The First Two Weeks.

My cohort of students began on December 8th (2014) but I didn’t get round to writing this till over the Christmas break. So here’s a brief overview of the first two weeks:


Ruby is a programming language that is supposed to be legible for humans. Sometimes it looks like this:

puts “What’s your name?”
gets name
puts “Hello #{name}!”

But then it can also look like this:
possible_dim_arrays = {|dim_array| {|loc| @loc[loc] != “X”}.length == 3}

This is a line from a noughts and crosses game I wrote, and am now a little embarrassed by. Part of what we’re learning at MA is to write code in a style that can be read by other people and easily maintained.

Pair Programming

The first week was also an introduction to pair programming. When pairing one person is the driver, i.e. has the keyboard and writes, and the other navigates, spotting problems and suggesting alternatives. Some aspects of pair programming I find easy. At the level of individual lines of code, a simple typo can break everything so it’s helpful to have another pair of eyes spotting trivial mistakes. When planning the architecture of a program it helps to have someone to bounce ideas off. Coding as a pair also wards off the tunnel vision I sometimes get while coding solo.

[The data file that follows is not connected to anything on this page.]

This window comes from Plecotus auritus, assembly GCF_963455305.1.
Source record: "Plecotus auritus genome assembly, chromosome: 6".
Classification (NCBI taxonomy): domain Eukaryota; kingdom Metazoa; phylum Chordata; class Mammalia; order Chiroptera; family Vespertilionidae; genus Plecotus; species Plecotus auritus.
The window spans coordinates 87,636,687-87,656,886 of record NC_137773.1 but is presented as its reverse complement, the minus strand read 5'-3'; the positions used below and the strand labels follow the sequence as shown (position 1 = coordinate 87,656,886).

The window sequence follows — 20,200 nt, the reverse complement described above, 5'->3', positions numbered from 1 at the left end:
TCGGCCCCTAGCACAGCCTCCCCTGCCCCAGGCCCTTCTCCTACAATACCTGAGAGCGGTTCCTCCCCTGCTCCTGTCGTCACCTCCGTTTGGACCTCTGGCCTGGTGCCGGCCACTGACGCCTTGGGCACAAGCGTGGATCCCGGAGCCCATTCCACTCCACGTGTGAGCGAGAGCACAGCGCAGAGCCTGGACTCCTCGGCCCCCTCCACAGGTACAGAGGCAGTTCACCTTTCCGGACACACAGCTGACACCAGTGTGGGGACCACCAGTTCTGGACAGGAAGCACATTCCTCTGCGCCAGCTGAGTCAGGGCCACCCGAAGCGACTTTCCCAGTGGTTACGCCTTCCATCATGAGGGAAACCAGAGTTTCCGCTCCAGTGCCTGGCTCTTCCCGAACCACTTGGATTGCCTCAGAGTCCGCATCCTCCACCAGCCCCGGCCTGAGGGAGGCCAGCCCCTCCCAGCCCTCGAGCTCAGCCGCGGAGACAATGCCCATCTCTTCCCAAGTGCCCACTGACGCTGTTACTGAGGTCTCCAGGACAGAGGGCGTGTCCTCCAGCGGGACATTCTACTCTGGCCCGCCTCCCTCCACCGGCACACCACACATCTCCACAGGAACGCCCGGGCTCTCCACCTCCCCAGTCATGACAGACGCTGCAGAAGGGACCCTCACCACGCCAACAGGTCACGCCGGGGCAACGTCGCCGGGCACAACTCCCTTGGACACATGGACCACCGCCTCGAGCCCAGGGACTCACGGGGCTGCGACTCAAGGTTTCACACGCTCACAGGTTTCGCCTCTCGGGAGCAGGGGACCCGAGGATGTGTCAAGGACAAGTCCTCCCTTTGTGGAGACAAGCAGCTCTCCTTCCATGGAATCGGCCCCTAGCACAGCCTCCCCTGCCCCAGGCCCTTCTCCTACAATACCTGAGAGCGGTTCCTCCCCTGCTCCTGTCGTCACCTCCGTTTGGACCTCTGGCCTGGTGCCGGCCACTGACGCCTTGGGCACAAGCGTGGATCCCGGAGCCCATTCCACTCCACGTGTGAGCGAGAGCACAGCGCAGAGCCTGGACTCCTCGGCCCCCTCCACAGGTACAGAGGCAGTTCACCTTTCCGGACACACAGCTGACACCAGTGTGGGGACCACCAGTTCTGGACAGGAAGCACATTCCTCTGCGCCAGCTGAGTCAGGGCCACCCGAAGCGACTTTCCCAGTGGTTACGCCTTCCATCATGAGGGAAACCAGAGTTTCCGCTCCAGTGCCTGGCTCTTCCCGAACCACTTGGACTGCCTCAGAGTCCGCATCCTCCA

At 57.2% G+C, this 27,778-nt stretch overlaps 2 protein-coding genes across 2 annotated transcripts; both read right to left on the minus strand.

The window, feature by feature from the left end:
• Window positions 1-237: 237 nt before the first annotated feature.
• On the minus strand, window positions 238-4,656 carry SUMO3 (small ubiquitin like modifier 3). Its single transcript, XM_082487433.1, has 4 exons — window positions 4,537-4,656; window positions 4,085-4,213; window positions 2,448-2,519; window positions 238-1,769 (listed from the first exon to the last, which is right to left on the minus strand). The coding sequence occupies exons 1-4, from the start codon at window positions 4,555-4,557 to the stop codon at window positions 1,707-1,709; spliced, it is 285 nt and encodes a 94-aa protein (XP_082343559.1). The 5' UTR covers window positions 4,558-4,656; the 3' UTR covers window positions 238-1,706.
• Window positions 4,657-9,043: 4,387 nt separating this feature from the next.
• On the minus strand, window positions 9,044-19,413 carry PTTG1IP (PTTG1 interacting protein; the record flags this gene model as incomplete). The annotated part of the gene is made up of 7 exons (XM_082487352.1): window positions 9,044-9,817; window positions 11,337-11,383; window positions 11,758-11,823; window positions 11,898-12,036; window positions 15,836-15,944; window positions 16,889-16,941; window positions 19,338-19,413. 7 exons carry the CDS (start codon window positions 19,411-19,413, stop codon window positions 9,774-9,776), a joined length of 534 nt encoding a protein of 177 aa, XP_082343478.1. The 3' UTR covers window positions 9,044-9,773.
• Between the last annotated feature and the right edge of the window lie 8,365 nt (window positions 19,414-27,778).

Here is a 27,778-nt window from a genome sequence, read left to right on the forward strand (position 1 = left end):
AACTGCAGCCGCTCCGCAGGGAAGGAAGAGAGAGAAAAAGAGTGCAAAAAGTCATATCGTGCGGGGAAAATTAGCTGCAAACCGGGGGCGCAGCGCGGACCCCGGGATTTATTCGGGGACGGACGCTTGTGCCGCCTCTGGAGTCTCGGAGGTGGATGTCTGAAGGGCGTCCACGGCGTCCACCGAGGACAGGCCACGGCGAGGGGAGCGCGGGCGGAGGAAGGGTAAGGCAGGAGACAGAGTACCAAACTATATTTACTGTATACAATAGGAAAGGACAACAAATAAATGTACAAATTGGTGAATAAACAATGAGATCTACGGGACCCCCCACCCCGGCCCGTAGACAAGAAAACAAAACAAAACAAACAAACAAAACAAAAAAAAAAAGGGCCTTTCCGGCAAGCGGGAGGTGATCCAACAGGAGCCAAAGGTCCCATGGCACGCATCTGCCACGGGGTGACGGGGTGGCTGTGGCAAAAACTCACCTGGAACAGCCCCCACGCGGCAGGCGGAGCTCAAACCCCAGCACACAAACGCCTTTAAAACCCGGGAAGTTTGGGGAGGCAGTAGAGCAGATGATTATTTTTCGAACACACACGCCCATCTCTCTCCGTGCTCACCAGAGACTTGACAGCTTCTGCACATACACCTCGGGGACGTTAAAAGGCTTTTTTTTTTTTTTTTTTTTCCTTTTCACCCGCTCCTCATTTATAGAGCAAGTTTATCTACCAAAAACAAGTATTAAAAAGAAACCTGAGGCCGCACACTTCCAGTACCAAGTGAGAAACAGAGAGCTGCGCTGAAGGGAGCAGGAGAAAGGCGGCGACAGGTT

The hardest thing I have found about pair programming is the connecting bit between writing lines of code and discussing the abstract structure of a program. Often you can have long strategic discussions about how objects might interact, how they interact in the real world, how they really should interact, that result in some decisions on those questions but don’t really lead to much because it’s not easy to predict how such decisions are best realized in Ruby syntax.


As fellow makers who got my lecture about the Dependency Inversion Principle (comparing it to the international trade in used clothing) know, I love a good metaphor. For me, a class (which is really what we’ve been testing so far) is like a factory production line. The production line takes in instances of objects, puts various “machines” to work on them and then spits them out the other side maybe as slightly different objects. To test that the production line as a whole is doing what it should be doing wouldn’t be very helpful. Maybe your car comes out of the production line without any tyres on. But is that the fault of the tyre-fitting machine? Or is it the tyre-making machine? Or maybe the wheel-fitting machine put the wrong sized wheels on? It could be hard to tell.

RSpec, a testing environment for Ruby, is like a mechanical claw that can pick up individual machines, parts of your production line, and check that they’re doing what they should be doing. Here’s a graphic illustration of my point:


The First Two Weeks.

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